Hot off the press--more fun with graph theory!
Phillips, J.D. 2016. Identifying sources of soil landscape complexity with spatial adjacency graphs. Geoderma 267: 58-64.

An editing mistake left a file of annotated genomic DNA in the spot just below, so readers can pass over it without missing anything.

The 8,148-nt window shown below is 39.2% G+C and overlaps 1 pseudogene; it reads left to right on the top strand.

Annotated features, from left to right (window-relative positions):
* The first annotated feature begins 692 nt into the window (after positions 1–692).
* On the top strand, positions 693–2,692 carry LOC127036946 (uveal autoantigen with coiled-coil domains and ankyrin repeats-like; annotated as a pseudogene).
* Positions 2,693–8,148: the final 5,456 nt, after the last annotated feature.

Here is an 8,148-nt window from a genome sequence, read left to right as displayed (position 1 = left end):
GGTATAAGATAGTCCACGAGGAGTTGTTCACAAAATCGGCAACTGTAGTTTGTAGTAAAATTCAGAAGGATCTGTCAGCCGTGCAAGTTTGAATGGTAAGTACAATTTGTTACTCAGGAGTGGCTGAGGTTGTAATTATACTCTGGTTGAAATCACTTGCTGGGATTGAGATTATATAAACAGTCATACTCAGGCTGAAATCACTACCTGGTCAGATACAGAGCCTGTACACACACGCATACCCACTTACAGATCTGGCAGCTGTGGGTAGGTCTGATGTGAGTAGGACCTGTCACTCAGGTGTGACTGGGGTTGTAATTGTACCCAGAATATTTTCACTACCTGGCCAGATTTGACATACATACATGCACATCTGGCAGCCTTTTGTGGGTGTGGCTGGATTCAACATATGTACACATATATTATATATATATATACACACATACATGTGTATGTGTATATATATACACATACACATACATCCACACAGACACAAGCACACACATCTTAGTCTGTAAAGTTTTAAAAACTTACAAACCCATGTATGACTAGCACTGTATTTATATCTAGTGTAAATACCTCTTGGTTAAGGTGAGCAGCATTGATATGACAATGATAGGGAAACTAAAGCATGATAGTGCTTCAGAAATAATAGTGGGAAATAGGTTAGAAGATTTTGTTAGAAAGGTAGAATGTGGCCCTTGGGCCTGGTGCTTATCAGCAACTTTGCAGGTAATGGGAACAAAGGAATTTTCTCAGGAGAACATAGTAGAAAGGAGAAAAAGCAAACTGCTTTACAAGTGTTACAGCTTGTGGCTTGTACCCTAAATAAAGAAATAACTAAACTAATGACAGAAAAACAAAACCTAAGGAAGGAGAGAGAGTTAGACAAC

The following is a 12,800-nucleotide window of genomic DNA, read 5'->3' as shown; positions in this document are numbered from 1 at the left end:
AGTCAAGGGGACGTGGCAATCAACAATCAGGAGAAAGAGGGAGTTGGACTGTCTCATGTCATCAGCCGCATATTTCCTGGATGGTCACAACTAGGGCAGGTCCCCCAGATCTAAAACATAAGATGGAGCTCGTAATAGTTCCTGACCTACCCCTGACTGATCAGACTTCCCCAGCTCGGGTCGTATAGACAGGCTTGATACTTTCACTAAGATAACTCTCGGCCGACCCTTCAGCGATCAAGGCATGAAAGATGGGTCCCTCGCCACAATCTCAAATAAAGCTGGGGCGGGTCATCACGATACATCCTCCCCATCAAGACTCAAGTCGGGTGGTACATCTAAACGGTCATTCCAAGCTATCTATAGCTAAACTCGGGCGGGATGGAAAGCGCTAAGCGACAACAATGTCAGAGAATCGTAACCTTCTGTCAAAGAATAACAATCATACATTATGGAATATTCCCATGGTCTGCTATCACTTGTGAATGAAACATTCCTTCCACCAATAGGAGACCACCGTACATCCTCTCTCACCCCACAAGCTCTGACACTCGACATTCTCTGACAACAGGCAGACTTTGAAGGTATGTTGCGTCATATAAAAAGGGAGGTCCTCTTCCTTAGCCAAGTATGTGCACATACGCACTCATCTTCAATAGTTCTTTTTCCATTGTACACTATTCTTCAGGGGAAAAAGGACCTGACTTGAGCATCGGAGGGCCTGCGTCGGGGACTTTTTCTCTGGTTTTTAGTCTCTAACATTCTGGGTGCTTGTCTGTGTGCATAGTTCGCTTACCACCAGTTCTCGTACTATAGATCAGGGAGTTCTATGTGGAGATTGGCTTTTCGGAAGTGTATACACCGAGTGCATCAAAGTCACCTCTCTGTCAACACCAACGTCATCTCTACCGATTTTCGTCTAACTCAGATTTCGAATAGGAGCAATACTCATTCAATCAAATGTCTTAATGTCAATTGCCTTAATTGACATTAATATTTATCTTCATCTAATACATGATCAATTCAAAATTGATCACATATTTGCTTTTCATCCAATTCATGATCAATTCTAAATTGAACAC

Abstract: Soil landscapes often exhibit complex spatial patterns, with some aspects of soil variation apparently unrelated to measurable variations in environmental controls. However, these local, contingent complexities are not truly random or intrinsically unknowable. The purpose of this work is to develop and apply a method for identifying or teasing out causes of soil landscape complexity. Soil spatial adjacency graphs (SAG) represent the geography of soil landscapes as a network that can be analyzed using algebraic graph theory. These SAGs include linear sequential subgraphs that represent sequences of soil forming factors. The number and length of these soil factor sequences (SFS), and their associated spectral radius values, determine whether the SFS are sufficient to explain the spatial pattern of soil adjacency. SAGs and associated graph theory methods provide useful tools for guiding pedological investigations and identifying gaps in knowledge. The methods also allow sources of soil landscape complexity and variability to be determined in a way that can help assess the underlying deterministic sources of chaos and dynamical instability in pedology. The approach is applied to a soil landscape in central Kentucky, producing a SAG with 13 nodes (soil types) and 36 links indicating whether the soils occur contiguously. Five SFS were identified, the sum of whose spectral radius values is 6.35. The spectral radius of the SAG is 6.56, indicating that the SFS can explain most, but not all, of the complexity of the soil relationships. The analysis also points to potential environmental controls that could potentially enable full explanation.